Dangerous mistakes you might be making when you grill
Grill masters, get fired up! Your season is upon us.
Memorial Day is synonymous with the start of summer grilling season. But did you know that only 20 percent of Americans use a thermometer to check if their meat and poultry is thoroughly cooked?
Health experts recommend always using a thermometer to make sure temperatures are hot enough that you’ve nuked food-borne pathogens.
Food poisoning sickens 48 million Americans a year, and the illness is particularly problematic for young children, pregnant women and those with weakened immune systems, according to the Academy of Nutrition and Dietetics.
Experts warn that you can’t rely on color, smell, taste or texture alone to determine whether your meat is cooked properly. In fact, registered dietitian nutritionist Heather Mangieri, said one out of every four hamburgers turns brown before it’s been cooked to a safe minimum internal temperature.
Mangieri offers tips for using a food thermometer:
- Insert the food thermometer into the thickest part of the food. Make sure that it doesn’t touch bone, fat or gristle.
- Cook until the thermometer shows an internal temperature of 160 degrees Fahrenheit for ground beef, pork and veal; 145 degrees Fahrenheit for beef, pork, veal and lamb steaks, chops and roasts; and 165 degrees Fahrenheit for all poultry.
- Some foods need three minutes of rest time after cooking to make sure harmful germs are destroyed. Those foods include beef, veal, lamb, pork and raw ham.
- Make sure to clean your food thermometer with hot, soapy water before and after each use.
Need a thermometer? We’ve found a few good deals on the instrument: A basic OXO Thermometer from Target for $12.59; a programmable food thermometer with timer from Tool King for $22.97 or a laser infrared thermometer from Best Buy for $46.28.
Other safe cooking tips:
- When you’re shopping, pick up your meat last. Make sure it’s tightly wrapped and cool to the touch. Ask that it be bagged separately from other foods.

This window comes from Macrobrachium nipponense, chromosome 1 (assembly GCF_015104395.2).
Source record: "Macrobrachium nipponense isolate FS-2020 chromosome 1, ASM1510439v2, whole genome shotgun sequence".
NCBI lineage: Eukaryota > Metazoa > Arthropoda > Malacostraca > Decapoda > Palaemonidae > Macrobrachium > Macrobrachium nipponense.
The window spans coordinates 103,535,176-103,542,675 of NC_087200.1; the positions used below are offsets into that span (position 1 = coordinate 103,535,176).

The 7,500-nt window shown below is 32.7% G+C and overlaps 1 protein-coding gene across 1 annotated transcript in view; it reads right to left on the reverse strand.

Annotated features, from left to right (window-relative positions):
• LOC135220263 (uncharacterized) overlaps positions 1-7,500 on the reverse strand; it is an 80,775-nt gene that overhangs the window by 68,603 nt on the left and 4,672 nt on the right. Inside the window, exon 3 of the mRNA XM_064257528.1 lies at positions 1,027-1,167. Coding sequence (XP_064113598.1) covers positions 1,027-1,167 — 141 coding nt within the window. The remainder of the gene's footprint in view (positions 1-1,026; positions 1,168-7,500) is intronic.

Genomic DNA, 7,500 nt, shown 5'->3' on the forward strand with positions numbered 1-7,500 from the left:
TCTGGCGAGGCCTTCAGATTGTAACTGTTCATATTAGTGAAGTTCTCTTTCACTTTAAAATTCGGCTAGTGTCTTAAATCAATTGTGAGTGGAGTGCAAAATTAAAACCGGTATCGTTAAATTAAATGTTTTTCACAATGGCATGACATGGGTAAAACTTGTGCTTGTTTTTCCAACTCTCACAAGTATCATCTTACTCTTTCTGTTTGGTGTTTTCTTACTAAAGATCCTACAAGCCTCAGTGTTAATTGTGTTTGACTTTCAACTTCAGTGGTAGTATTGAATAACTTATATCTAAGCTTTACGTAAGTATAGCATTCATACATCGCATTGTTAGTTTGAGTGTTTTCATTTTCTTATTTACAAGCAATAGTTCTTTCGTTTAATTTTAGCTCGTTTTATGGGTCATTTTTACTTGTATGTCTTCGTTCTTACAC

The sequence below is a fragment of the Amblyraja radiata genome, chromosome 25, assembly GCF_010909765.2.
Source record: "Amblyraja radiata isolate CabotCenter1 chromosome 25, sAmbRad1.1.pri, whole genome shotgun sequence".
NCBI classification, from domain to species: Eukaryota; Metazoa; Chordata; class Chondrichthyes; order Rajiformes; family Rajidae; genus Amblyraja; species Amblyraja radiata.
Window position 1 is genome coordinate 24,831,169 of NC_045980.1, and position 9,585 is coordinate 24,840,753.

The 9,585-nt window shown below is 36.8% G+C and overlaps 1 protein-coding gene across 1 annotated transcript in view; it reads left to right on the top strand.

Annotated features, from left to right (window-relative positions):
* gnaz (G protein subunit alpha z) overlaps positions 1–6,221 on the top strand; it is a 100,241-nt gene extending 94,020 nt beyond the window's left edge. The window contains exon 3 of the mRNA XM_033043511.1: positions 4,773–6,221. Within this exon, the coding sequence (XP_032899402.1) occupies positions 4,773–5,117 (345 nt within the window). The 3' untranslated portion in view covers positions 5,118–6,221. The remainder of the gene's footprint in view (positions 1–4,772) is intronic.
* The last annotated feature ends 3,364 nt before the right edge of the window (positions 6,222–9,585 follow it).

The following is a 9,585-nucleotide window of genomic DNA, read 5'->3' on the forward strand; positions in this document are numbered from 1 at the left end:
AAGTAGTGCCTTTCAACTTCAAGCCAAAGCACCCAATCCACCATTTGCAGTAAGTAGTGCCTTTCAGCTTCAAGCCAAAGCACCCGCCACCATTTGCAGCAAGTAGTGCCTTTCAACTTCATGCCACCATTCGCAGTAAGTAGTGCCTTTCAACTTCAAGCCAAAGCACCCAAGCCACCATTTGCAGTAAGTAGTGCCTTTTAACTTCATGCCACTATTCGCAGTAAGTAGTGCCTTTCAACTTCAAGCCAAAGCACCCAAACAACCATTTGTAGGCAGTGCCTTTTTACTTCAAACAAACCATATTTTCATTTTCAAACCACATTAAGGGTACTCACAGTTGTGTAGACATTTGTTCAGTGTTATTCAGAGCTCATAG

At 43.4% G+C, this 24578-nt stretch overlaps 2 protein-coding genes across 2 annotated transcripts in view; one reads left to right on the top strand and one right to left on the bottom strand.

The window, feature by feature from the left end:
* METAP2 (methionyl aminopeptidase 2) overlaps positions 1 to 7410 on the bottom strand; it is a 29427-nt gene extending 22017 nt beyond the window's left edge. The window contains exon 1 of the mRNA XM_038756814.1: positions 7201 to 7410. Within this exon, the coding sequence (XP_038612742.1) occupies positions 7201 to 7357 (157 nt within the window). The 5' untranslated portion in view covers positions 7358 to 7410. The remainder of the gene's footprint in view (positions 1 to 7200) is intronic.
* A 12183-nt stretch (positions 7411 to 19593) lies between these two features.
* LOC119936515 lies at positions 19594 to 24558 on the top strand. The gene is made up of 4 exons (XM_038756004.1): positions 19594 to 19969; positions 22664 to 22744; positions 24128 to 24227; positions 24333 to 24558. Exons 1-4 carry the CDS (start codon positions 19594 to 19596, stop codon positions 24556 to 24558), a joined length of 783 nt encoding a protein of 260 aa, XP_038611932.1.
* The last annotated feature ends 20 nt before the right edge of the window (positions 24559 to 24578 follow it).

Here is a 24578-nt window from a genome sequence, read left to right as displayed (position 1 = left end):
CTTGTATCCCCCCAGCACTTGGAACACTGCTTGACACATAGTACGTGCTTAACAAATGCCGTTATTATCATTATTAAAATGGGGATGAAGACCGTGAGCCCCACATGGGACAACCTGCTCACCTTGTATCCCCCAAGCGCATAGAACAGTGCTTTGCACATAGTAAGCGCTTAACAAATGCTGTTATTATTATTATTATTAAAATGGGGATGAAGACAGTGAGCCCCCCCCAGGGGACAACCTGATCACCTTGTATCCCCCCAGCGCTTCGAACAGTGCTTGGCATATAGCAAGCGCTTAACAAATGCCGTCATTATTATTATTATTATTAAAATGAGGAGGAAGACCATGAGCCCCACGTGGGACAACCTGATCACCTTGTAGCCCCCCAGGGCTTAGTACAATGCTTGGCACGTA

- Proper hand washing may eliminate nearly half of all cases of food poisoning and reduce the spread of the cold and flu. Wash your hands with hot, soapy water for at least 20 seconds. Also, remember to wash your hands after switching tasks — such as handling raw meat and then chopping up veggies.
- Wash your dish towels and change out sponges often. A smelly towel or sponge hints that bacteria is lurking nearby. Disinfect sponges with a chlorine bleach solution and wash your dishcloths and towels in the hot cycle of your washing machine.
- Use one cutting board for meat, poultry and seafood, and a separate cutting board for produce so you don’t cross-contaminate. And, be aware of the tools that you used during cooking and don’t mix them up with the utensils you use to serve cooked food.
- Refrigerate foods quickly and at a proper temperature to prevent food poisoning. Leftovers should be refrigerated within two hours. That time is reduced to one hour if if you’re out in hot weather, defined as 90 degrees or higher. Make sure your fridge is set below 40 degrees.
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